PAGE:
1. I don’t think the RSPB and the WWT are latecomers to this debate. They have been involved in the LAG from the start. Debbie Pain has long been involved in the issue of lead poisoning in birds. Whether or not they are pushing a petition is not the only part of the story and without RSPB and WWT’s involvement the case against the use of lead shot would be far less complete.

      1. Jonathan – without the RSPB and WWT, And Debbie in particular, we would not be on the cusp of a lead ban. Without their continued and public involvement we may be standing in the same place for a long time.

        1. Yes, indeed. Now is the time to increase the pressure to bring the issue to a close but “Supporting finally” is a serious misrepresentation of their involvement to date.

  3. Sorry if I’m being a bit thick here or just missing something but where are these 73000 corpses of dead waterfowl? On my many visits to wetland sites I see very few dead birds (and they seem to be mainly gulls!).
    Btw, I’m not doubting that lead should be banned and have added my name to the petition. I shoot and fish occasionally and as an angler had to give up lead many years ago on grounds of toxicity. I always thought it was ridiculous not to include shooting lead in that ban as well, especially as the amount discharged in one cartridge is about the same as a years worth of my lost angling lead.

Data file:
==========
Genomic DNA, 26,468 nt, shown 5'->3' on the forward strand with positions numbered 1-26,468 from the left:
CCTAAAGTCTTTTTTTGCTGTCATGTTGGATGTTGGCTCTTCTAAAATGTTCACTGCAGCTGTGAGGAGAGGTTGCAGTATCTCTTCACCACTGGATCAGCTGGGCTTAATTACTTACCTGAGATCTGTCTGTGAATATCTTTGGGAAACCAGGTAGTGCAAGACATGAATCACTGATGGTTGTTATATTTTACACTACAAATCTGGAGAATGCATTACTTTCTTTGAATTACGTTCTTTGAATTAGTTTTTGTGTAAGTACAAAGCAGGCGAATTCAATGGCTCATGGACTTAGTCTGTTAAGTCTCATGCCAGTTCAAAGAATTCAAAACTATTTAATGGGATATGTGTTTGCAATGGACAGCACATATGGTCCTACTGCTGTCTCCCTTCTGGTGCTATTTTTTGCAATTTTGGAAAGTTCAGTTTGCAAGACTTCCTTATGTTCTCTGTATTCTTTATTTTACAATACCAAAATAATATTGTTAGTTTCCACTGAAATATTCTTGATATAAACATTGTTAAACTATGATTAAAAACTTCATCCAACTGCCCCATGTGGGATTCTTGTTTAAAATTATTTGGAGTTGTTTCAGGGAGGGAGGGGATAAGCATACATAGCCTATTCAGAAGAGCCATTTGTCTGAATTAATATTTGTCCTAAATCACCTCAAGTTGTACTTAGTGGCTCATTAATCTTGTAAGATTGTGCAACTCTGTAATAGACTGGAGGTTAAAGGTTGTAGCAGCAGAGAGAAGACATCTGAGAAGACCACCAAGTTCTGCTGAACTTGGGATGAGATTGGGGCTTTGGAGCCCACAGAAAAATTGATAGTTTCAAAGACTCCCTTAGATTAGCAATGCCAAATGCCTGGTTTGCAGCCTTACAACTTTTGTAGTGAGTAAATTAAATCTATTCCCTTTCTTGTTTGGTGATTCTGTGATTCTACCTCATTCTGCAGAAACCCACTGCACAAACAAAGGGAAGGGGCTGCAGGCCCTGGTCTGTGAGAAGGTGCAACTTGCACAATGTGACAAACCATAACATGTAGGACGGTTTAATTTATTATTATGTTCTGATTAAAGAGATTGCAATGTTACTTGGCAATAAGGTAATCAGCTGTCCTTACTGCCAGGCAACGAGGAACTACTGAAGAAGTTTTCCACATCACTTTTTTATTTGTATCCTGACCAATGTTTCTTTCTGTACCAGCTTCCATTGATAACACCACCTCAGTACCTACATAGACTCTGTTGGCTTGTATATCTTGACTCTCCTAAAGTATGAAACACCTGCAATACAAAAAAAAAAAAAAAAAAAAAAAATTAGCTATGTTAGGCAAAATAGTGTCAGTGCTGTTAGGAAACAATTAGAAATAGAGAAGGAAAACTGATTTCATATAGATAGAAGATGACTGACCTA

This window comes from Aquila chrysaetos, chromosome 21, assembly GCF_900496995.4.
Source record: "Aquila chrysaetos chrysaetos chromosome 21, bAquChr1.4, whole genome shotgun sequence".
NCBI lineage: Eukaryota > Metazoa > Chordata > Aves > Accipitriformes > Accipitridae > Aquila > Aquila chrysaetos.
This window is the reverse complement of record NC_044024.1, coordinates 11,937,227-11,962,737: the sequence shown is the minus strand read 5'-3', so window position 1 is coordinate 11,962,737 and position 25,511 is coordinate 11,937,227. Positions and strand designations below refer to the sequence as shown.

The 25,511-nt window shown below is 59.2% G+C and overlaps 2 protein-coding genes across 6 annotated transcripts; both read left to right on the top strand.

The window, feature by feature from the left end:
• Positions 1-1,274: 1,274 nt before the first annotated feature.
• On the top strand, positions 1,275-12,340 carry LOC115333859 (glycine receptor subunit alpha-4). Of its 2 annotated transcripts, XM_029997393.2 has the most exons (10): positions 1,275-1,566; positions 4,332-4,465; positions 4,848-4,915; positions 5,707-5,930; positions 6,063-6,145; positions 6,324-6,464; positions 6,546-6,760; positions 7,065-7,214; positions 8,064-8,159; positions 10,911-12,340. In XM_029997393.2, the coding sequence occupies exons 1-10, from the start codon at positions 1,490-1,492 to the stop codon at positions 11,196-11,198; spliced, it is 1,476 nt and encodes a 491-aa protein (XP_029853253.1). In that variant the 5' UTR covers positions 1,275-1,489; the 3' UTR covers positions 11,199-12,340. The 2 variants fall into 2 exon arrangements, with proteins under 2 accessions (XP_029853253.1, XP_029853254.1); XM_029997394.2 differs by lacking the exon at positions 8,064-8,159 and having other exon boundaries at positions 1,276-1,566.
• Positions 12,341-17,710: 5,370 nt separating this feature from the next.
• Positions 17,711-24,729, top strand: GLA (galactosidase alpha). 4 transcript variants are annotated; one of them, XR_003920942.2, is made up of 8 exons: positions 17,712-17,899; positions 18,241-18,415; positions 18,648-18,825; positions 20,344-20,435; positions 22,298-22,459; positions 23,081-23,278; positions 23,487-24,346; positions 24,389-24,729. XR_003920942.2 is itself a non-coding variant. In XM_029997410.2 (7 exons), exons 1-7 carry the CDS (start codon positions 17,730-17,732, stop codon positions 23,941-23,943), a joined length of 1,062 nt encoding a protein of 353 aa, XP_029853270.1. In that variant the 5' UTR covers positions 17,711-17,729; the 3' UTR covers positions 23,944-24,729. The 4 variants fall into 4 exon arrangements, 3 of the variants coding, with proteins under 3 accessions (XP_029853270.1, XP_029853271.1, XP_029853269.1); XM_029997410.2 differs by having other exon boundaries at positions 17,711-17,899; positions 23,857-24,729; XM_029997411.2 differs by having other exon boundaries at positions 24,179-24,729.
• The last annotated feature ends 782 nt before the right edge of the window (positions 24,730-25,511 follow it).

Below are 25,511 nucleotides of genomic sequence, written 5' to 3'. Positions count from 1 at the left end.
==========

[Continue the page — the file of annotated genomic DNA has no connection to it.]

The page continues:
1. Martin – I’ve only ever seen four dead people. Blimey – we must all be living for ever…

      I’ve never seen anyone shoot a duck, that I can remember – can’t really happen can it?

      I’ve never actually seen a Sparrowhawk catch a bird – I’ve seen them eating them or carrying them a few time – but maybe Sparrowahwks are vegetarian. I must tell Songbird Survival – they’ll be pleased and convinced by my observations.

      They are easy prey for all those foxes, crows, raptors, badgers, gulls etc etc they are easy meat – so they disappear quickly. And, it’s a big country! If there were 73,000 dead ducks across the UK sitting there all year there would be one every three square kilometres. If the carcasses last week – seems too long for me – there would be one every c25 square kilometres. If they last just one day then one every c150square kilometres. You mustn’t beat yourself up about having missed them.

  4. Good to see you’re in a chipper mood on this of all days!
    We tend to burn or bury people.
    I have see plenty of duck shot.
    I have seen a sparrowhawk kill a bird.

    1. 73,000 – that order of magnitude takes some grasping but , do you know what – I believe it! It’s no less credible than the fact that only 8 people in my MP’s constituency have signed up to ban lead shot!
      The recent vulture crisis, though further from home, set me thinking that with so many vultures gone – where was all the food to feed that many vultures? Suddenly you realise what a massive job vultures do and how many carcasses they clear up.
      I recall one winter hearing that 26 foxes had died at the hands of the local hunt in the valley. I mourned their loss but when it snowed there were fox foot prints in abundance. That many foxes, on night shift, must have been clearing up sickly lead poisoned birds amongst their nightly takings.
      This week we walked a couple of kilometres of beach in response to a friends concern over 6 dead gannets in 2 km near him. We found an auk, a cormorant and remains of a greater black backed gull. Now if you multiply those findings by the length of UK coastline…
      Just because non of us have been out there and seen a pile of dead wildfowl doesn’t mean it isn’t happening. We just need to be observant and the get our heads around the scale and numbers involved. Yes I believe that order of magnitude.